Aerial crews recently took to the skies of northeast Tennessee to shoot nets on elk out of a helicopter. The goal is to help biologists estimate populations and calf survival to better improve overall elk management.
“We know what our pregnancy rates are but once a calf is born, what’s the likelihood it will survive six months or a year,” said Brad Miller, Tennessee Wildlife Resources Agency elk program coordinator. “We worked with Rocky Mountain Elk Foundation. They provided funding for elk helicopter captures for a crew to come in and capture adult calves. We’re able to put GPS collars on them – special transmitters that will allow us to find the calves when they’re born and then we’ll go out and put radio collars on those calves and be able to track those over time to see what that survival rate would be.”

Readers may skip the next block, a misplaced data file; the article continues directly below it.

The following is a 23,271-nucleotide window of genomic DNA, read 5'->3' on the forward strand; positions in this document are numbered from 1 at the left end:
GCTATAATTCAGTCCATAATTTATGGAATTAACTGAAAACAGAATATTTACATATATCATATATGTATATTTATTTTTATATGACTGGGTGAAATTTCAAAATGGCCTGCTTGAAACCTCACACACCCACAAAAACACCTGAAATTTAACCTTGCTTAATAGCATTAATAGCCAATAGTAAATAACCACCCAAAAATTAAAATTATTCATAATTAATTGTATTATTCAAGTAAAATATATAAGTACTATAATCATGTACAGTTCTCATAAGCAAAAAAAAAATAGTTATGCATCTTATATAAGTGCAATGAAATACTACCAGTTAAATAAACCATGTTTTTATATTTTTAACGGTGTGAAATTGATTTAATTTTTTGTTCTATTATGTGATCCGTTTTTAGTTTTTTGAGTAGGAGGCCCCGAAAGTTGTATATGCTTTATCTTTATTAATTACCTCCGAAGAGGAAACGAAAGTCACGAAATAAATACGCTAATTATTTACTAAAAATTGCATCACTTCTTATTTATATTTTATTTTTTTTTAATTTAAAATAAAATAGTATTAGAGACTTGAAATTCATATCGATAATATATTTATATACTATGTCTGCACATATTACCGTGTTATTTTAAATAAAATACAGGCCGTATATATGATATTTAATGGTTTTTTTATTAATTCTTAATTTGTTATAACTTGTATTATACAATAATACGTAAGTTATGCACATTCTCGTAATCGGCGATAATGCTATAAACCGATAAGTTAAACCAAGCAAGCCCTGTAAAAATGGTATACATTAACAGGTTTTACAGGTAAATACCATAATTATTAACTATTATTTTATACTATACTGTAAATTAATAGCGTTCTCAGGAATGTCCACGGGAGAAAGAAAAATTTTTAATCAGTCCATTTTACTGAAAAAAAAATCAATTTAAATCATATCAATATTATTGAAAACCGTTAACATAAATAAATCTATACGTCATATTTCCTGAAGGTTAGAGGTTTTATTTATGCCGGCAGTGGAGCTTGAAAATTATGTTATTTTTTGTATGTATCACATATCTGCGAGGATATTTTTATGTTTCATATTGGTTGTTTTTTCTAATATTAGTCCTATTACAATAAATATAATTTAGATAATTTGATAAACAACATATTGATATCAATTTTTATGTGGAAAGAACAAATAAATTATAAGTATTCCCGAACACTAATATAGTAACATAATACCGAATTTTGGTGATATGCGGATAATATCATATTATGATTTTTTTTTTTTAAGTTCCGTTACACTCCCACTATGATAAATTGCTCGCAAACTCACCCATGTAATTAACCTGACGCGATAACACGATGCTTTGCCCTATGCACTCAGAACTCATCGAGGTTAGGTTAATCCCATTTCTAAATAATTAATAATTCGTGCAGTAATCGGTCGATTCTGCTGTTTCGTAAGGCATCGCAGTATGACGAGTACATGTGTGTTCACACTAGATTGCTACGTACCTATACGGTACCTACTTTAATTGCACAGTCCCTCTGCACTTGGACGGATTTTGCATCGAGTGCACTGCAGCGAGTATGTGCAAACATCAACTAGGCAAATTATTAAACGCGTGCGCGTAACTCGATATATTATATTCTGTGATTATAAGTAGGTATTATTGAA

Crews also tested the animals for disease and parasite testing before releasing them back into the wild.
Once completed, this research combined with a recent three-year University of Tennessee study will shine more of a spotlight on various aspects of the elk population.
The Rocky Mountain Elk Foundation helped with the successful restoration of elk to their historic Tennessee range in 2000. Since 1990, RMEF and its partners completed 110 conservation and hunting heritage outreach projects in Tennessee with a combined value of more than $4.2 million. These projects conserved and enhanced 79,396 acres of habitat and opened or improved public access to 78,388 acres.
The application period for Tennessee’s 2023 elk hunt closes on February 22.
(Video source: Tennessee Wildlife Resources Agency)